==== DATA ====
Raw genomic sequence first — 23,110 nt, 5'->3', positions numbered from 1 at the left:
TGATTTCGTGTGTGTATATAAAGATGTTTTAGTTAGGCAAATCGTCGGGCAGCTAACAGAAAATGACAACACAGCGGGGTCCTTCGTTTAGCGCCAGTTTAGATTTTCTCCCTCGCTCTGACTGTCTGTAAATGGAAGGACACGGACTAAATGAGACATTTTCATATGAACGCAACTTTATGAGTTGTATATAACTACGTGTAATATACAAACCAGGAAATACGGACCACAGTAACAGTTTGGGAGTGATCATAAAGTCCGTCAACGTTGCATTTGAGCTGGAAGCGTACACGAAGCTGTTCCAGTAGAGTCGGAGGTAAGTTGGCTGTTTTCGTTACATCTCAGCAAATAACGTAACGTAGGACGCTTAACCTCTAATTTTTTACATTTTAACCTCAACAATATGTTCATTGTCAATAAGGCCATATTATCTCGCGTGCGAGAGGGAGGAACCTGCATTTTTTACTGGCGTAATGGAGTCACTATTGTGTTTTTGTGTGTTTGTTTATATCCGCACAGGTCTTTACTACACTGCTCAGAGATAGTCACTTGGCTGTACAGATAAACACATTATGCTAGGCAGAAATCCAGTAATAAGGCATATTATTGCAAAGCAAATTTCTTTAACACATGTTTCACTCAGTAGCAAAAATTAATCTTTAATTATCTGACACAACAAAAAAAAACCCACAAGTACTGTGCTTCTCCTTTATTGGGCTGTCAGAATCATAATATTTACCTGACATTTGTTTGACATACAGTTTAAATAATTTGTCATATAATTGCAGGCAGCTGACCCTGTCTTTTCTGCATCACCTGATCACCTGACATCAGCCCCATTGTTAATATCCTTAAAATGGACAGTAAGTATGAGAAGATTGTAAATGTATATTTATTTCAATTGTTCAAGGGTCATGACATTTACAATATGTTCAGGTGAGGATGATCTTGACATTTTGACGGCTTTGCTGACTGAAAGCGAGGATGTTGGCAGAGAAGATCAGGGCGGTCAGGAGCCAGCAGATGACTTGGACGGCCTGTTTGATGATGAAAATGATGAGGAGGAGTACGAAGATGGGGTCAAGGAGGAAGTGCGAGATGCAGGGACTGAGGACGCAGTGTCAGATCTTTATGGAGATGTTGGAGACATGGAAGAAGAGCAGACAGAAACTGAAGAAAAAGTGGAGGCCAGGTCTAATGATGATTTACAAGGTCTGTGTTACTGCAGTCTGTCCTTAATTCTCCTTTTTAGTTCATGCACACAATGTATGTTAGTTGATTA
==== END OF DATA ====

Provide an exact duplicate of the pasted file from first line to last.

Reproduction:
Raw genomic sequence first — 23,110 nt, 5'->3', positions numbered from 1 at the left:
TGATTTCGTGTGTGTATATAAAGATGTTTTAGTTAGGCAAATCGTCGGGCAGCTAACAGAAAATGACAACACAGCGGGGTCCTTCGTTTAGCGCCAGTTTAGATTTTCTCCCTCGCTCTGACTGTCTGTAAATGGAAGGACACGGACTAAATGAGACATTTTCATATGAACGCAACTTTATGAGTTGTATATAACTACGTGTAATATACAAACCAGGAAATACGGACCACAGTAACAGTTTGGGAGTGATCATAAAGTCCGTCAACGTTGCATTTGAGCTGGAAGCGTACACGAAGCTGTTCCAGTAGAGTCGGAGGTAAGTTGGCTGTTTTCGTTACATCTCAGCAAATAACGTAACGTAGGACGCTTAACCTCTAATTTTTTACATTTTAACCTCAACAATATGTTCATTGTCAATAAGGCCATATTATCTCGCGTGCGAGAGGGAGGAACCTGCATTTTTTACTGGCGTAATGGAGTCACTATTGTGTTTTTGTGTGTTTGTTTATATCCGCACAGGTCTTTACTACACTGCTCAGAGATAGTCACTTGGCTGTACAGATAAACACATTATGCTAGGCAGAAATCCAGTAATAAGGCATATTATTGCAAAGCAAATTTCTTTAACACATGTTTCACTCAGTAGCAAAAATTAATCTTTAATTATCTGACACAACAAAAAAAAACCCACAAGTACTGTGCTTCTCCTTTATTGGGCTGTCAGAATCATAATATTTACCTGACATTTGTTTGACATACAGTTTAAATAATTTGTCATATAATTGCAGGCAGCTGACCCTGTCTTTTCTGCATCACCTGATCACCTGACATCAGCCCCATTGTTAATATCCTTAAAATGGACAGTAAGTATGAGAAGATTGTAAATGTATATTTATTTCAATTGTTCAAGGGTCATGACATTTACAATATGTTCAGGTGAGGATGATCTTGACATTTTGACGGCTTTGCTGACTGAAAGCGAGGATGTTGGCAGAGAAGATCAGGGCGGTCAGGAGCCAGCAGATGACTTGGACGGCCTGTTTGATGATGAAAATGATGAGGAGGAGTACGAAGATGGGGTCAAGGAGGAAGTGCGAGATGCAGGGACTGAGGACGCAGTGTCAGATCTTTATGGAGATGTTGGAGACATGGAAGAAGAGCAGACAGAAACTGAAGAAAAAGTGGAGGCCAGGTCTAATGATGATTTACAAGGTCTGTGTTACTGCAGTCTGTCCTTAATTCTCCTTTTTAGTTCATGCACACAATGTATGTTAGTTGATTA